Sky’s the limit on iPS cell licensure cost from Academia Japan

I’ve been researching the issue of how intellectual property (IP) and patents to induced pluripotent stem (iPS) cell will influence the field.

It’s a complicated, worrisome picture in terms of getting this technology to patients to help them.

I’m concerned there may be an all out patent war.

Even for those who do not go to court or challenge each other’s iPS cell patents, but choose instead to go the licensure route, things are troubling. The organization in the driver’s seat is called iPS Academia Japan (AJ).

iPS cell licensure fees

Sadly, iPS cell licensure is an expensive and nebulous undertaking.

On the AJ website the prices go to $50K per year and you’ll note that it says “From US$50K/year” for therapeutic uses.

The key word is “From”.

See image above from the AJ website. Ouch.

In other words, the sky’s the limit. Not so simple. Not so reassuring.

A practical real world example of this is Cellular Dynamics, which has paid AJ $351,000 in license fees and royalties.

That’s big bucks and is just the total so far. So contrary to some other reports, the current iPS cell IP arena and the associated costs are anything but simple or reassuring.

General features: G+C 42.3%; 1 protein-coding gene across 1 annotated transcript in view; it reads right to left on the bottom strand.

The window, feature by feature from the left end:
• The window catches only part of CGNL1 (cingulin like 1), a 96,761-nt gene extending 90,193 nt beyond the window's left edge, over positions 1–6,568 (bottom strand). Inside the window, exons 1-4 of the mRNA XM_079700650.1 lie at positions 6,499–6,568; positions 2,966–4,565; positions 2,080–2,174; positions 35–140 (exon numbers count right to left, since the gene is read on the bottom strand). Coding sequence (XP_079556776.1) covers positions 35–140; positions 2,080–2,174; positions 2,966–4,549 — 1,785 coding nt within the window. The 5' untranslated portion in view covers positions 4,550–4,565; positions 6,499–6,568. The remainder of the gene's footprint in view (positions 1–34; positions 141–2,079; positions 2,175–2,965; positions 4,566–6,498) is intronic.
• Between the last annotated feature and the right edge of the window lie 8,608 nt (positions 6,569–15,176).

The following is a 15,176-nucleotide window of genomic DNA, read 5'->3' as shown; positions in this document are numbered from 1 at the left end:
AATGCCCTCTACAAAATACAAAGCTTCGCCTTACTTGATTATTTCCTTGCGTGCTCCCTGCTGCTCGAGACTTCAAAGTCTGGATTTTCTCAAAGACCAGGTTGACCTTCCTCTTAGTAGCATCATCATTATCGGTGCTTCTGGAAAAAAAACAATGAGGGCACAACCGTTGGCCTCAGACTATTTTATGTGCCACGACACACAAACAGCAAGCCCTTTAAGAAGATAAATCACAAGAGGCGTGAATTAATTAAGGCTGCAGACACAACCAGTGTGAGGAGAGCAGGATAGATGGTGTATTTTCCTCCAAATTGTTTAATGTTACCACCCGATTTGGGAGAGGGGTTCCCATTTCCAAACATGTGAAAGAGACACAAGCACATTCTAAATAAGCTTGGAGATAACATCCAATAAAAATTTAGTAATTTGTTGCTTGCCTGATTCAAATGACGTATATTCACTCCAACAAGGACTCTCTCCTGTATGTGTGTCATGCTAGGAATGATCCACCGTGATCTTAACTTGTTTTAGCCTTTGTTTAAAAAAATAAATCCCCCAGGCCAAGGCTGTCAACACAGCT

This is likely bad news for patients.

One thought on “Sky’s the limit on iPS cell licensure cost from Academia Japan


  1. Of course you’re right in saying that “the current iPS cell IP arena and the associated costs are anything but simple or reassuring”…as I’ve written elsewhere (http://busaconsultingllc.com/scsi/organelles/cellular_dynamics_ipo.php), the iPSC IP landscape is nothing short of a minefield, to the extent that most industry leaders I talk to freely admit to not really knowing who owns what, which patents are really important, or how things will all shake out in the end. But, that said, license fees and royalties on the order of what iPS Academia Japan is charging really aren’t terribly onerous…at least in the commercial world. Actually, order-of-magnitude-wise, pretty much par for the course in the biotech tools industry. Of course, numbers like these are a different story for academic researchers…but then how many academics actually take out licenses? (That’s an actual question, not a rhetorical one…I got the heck out of academia before most academics could even spell ‘license’, much less worry about them, so I don’t really know).

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